For another work, on view at the Horodner Romley Gallery in New York in 1992, Pope.L installed a tenfoot “fresco” titled Harriet Tubman Spinning the Universe, painted within a few hours from peanut butter, acrylic and latex paint, joint compound, charund coal, crayon, and a news clipping, as well as several sculptures and drawings on edible Americana such as Pop Tarts and Cracked Wheat Biscuits. The artist positioned himself for the duration of the show on a plush, wellworn armchair in the center of the gallery with a milk crate in front of him on which sat a bottle of milk of magnesia, for “the socially and politically constipated”.
The ongoing relation between concepts and matter recurs across his entire oeuvre. It was poignantly marked in his latest exhibition “Trinket”, presented by the Museum of Contemporary Art at the Geffen Contemporary in Los Angeles earlier this year. Among the nine works in the show was The Polis or the Garden or Human Nature in Action (2015), an installation composed of hundreds of onions, the majority of which were half-painted in variations of blue, red, and white, and some in green or black, covering long white tables with black legs and supports. Pope.L has suggested that this poetic meditation on the relation between time and decay “produces or flattens or equalizes difference and at the same time it can emphasize it.”
The exhibition’s centerpiece, however, was Trinket (2008/2015) itself, a mammoth 16-by-45-foot American flag, featuring one added star, blown by four of the industrial fans commonly used on movie sets, and lit up by fifteen stage lights. The force of the manufactured wind slowly frays the incessantly swaying national emblem, an undoing over time and under extreme conditions, excepting at the end of each day, when it is taken down, folded, and stored away. (In its earlier iteration in 2008 at the Municipal Auditorium in Kansas City, the flag was blown twenty-four hours a day for one week.)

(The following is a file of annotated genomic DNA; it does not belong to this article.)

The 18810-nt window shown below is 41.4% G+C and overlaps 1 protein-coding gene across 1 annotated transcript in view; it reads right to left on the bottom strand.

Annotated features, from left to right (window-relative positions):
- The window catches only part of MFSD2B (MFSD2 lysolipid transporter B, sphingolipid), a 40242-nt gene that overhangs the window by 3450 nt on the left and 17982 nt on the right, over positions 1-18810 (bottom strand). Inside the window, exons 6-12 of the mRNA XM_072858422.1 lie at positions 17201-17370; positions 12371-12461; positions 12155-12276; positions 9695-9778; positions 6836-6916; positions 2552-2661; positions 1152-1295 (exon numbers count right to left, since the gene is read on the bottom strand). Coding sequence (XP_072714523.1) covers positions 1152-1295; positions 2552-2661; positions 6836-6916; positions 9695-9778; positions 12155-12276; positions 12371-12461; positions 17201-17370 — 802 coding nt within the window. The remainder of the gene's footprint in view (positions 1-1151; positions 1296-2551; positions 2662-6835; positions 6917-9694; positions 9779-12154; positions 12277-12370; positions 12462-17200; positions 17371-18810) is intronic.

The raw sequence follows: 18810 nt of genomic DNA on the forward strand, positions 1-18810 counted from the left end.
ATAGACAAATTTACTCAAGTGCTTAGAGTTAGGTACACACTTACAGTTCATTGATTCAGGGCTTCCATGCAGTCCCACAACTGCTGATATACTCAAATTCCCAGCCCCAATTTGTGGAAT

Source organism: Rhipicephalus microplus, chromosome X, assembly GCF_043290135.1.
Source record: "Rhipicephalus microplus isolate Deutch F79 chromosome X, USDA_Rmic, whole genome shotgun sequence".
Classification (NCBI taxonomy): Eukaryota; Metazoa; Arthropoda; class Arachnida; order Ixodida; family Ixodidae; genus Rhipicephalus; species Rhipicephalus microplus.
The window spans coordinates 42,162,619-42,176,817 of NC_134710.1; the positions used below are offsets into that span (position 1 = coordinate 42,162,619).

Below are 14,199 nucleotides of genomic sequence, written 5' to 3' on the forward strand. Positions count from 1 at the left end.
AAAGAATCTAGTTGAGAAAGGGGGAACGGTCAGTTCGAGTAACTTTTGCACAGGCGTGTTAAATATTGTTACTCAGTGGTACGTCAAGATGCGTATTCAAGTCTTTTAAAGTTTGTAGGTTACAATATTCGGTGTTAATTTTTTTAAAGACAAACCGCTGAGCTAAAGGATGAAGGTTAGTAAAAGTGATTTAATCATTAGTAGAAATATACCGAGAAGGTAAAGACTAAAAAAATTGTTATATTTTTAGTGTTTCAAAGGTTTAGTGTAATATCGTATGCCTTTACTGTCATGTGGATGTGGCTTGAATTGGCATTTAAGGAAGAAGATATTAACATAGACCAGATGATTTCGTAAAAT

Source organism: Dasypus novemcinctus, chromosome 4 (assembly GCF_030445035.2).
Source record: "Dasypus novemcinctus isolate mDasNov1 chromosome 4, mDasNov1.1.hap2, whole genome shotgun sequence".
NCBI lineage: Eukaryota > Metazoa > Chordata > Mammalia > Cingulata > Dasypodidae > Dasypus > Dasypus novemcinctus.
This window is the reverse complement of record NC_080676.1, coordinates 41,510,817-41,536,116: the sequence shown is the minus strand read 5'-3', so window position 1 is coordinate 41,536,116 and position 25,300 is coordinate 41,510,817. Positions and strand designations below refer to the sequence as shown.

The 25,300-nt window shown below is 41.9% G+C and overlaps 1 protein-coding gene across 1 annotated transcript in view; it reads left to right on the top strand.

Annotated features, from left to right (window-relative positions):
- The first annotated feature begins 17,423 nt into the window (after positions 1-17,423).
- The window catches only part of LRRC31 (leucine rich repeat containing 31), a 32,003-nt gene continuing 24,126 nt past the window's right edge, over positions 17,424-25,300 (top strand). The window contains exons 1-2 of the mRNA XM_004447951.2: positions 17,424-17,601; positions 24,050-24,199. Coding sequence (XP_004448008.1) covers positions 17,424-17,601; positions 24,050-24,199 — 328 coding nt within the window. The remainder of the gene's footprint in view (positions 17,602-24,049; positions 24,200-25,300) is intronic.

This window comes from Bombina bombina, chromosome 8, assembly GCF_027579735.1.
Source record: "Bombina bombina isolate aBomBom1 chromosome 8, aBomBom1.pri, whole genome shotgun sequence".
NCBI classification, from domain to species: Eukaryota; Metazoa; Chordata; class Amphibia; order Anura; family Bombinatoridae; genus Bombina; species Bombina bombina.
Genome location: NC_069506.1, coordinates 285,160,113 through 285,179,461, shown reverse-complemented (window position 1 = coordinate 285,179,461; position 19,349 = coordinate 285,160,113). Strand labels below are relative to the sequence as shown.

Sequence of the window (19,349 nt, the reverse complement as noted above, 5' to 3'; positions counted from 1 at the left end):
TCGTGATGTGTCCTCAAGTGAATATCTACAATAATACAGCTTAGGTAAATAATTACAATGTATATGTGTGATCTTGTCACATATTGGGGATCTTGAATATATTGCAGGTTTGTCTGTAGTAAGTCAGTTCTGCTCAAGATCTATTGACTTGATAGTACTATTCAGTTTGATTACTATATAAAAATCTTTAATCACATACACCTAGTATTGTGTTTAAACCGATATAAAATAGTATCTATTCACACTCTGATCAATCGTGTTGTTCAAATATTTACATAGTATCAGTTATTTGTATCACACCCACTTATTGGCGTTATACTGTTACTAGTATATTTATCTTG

The sense of the exhaustion of America in the increasingly battered and frayed flag in Trinket can be understood in conjunction with Blind (2015), seemingly a black monochrome painting that was actually a square opening in a gallery wall through which a stream of air seeped from the Trinket fans. Blind suggests itself as a metaphor for how Pope.L, armed with precarity and all the seriousness of play as aesthetic tools, swerves in an illogical yet very real void, productively using structured chance as a vehicle for emotional resonance and the unwieldy potential of affect to the point of exhaustion in his artwork.
This notion of structured chance leads to Pope.L’s Cage Unrequited (2013), for which, over the course of twenty-five hours, some 75 artists, scholars, musicians, students, and curators took turns reading portions of John Cage’s Silence: Lectures and Writings (1961), with an interlude around midnight in which Pope.L talked about Julian Eastman, a black gay avant garde composer, who had undressed his boyfriend while performing Cage’s Song Books, and also attempted to undress his sister. Pope.L’s act of homage to the composer thus also took on the tone of a critical, antagonistic act of filial (im-)piety. This was surprisingly accentuated when, in the predawn hours, the lobby was unexpectedly occupied by two bands from the Black Rock Coalition. The sudden proximity of reading about silence and Afropunk music remains in my memory as a sublime example of contrary dimensions of black matter – unleashed and exhausted.
As philosopher Gilles Deleuze has it, to exhaust is not to be tired; it is the will to begin again. In this regard, it is to prepare for what is possible and to exhaust all possibilities. Pope.L’s willingness to endure in his performances, to reformulate our experience of subjectivity, and to repeat materials such as milk, peanut butter, newspaper and icons like the American flag and Superman costumes, and to reformulate our experience of collectivity is about exhausting limitations in order to know what indeed is possible. Like the black hole that forms when a star collapses, it is an exploration in new ways of creating value. Black experience is peculiarly and particularly capable of illuminating the circumstances of American society in general. It is our central contradiction. As Pope.L recently explained: “I have always been at the heart of what is American in being black, so if there is fringing going on, it’s the typical, knotty kind where one can be most central yet so much on the edges.” Exhaustion is the pursuit within and beyond such locations. It is where possibility is marked with meaning.
Adrienne Edwards is a curator, scholar, and writer with a focus on artists of the African diaspora and the global South. She is a curator with Performa in New York, and coorganzized Pope.L’s Cage Unrequited in 2013.
William Pope.L, born 1955 in Newark, New Jersey, lives in Chicago. Exhibitions: Trinket, MOCA Los Angeles (solo) (2015); Radical Presence: Black Performance in Contemporary Art, Walker Art Center, Minneapolis (2014); Performa 13, New York; Forlesen, The Renaissance Society, Chicago (solo) (2013); Three Projects, Galerie Catherine Bastide, Brussels (solo); (2012). Represented by Mitchell-Innes & Nash, New York; Galerie Catherine Bastide, Brussels